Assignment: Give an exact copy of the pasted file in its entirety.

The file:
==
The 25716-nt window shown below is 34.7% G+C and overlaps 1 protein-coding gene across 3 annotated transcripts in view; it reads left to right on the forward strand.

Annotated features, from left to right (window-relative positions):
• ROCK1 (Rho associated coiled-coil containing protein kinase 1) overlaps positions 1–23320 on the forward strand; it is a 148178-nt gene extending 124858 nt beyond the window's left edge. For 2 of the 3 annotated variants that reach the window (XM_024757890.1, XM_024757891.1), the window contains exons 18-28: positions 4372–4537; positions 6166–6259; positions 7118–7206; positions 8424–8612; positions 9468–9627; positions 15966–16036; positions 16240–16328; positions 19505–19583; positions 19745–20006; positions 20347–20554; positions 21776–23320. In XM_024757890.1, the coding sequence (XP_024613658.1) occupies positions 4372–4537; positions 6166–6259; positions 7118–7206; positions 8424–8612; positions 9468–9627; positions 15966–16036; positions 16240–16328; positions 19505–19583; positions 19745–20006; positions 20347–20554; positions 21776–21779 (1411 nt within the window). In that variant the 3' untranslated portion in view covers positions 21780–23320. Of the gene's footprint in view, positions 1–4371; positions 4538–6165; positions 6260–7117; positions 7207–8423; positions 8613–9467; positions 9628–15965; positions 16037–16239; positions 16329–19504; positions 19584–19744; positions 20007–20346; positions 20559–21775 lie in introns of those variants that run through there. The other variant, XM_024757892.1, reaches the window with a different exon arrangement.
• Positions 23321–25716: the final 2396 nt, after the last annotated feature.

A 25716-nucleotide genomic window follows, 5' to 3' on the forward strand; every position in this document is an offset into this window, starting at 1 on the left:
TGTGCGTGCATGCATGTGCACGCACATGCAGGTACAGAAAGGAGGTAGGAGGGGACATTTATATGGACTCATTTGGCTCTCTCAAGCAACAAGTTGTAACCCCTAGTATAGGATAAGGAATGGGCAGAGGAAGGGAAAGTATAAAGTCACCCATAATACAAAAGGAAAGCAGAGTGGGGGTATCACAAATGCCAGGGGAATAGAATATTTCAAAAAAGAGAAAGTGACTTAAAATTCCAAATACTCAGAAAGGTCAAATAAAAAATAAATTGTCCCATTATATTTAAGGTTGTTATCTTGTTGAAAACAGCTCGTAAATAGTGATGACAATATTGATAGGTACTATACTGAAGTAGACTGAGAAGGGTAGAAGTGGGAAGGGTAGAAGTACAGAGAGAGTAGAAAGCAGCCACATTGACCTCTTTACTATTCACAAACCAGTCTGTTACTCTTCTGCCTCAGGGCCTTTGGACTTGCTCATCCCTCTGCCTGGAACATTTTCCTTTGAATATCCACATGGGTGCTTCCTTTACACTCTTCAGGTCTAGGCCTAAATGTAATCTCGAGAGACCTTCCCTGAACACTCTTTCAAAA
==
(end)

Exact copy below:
The 25716-nt window shown below is 34.7% G+C and overlaps 1 protein-coding gene across 3 annotated transcripts in view; it reads left to right on the forward strand.

Annotated features, from left to right (window-relative positions):
• ROCK1 (Rho associated coiled-coil containing protein kinase 1) overlaps positions 1–23320 on the forward strand; it is a 148178-nt gene extending 124858 nt beyond the window's left edge. For 2 of the 3 annotated variants that reach the window (XM_024757890.1, XM_024757891.1), the window contains exons 18-28: positions 4372–4537; positions 6166–6259; positions 7118–7206; positions 8424–8612; positions 9468–9627; positions 15966–16036; positions 16240–16328; positions 19505–19583; positions 19745–20006; positions 20347–20554; positions 21776–23320. In XM_024757890.1, the coding sequence (XP_024613658.1) occupies positions 4372–4537; positions 6166–6259; positions 7118–7206; positions 8424–8612; positions 9468–9627; positions 15966–16036; positions 16240–16328; positions 19505–19583; positions 19745–20006; positions 20347–20554; positions 21776–21779 (1411 nt within the window). In that variant the 3' untranslated portion in view covers positions 21780–23320. Of the gene's footprint in view, positions 1–4371; positions 4538–6165; positions 6260–7117; positions 7207–8423; positions 8613–9467; positions 9628–15965; positions 16037–16239; positions 16329–19504; positions 19584–19744; positions 20007–20346; positions 20559–21775 lie in introns of those variants that run through there. The other variant, XM_024757892.1, reaches the window with a different exon arrangement.
• Positions 23321–25716: the final 2396 nt, after the last annotated feature.

A 25716-nucleotide genomic window follows, 5' to 3' on the forward strand; every position in this document is an offset into this window, starting at 1 on the left:
TGTGCGTGCATGCATGTGCACGCACATGCAGGTACAGAAAGGAGGTAGGAGGGGACATTTATATGGACTCATTTGGCTCTCTCAAGCAACAAGTTGTAACCCCTAGTATAGGATAAGGAATGGGCAGAGGAAGGGAAAGTATAAAGTCACCCATAATACAAAAGGAAAGCAGAGTGGGGGTATCACAAATGCCAGGGGAATAGAATATTTCAAAAAAGAGAAAGTGACTTAAAATTCCAAATACTCAGAAAGGTCAAATAAAAAATAAATTGTCCCATTATATTTAAGGTTGTTATCTTGTTGAAAACAGCTCGTAAATAGTGATGACAATATTGATAGGTACTATACTGAAGTAGACTGAGAAGGGTAGAAGTGGGAAGGGTAGAAGTACAGAGAGAGTAGAAAGCAGCCACATTGACCTCTTTACTATTCACAAACCAGTCTGTTACTCTTCTGCCTCAGGGCCTTTGGACTTGCTCATCCCTCTGCCTGGAACATTTTCCTTTGAATATCCACATGGGTGCTTCCTTTACACTCTTCAGGTCTAGGCCTAAATGTAATCTCGAGAGACCTTCCCTGAACACTCTTTCAAAA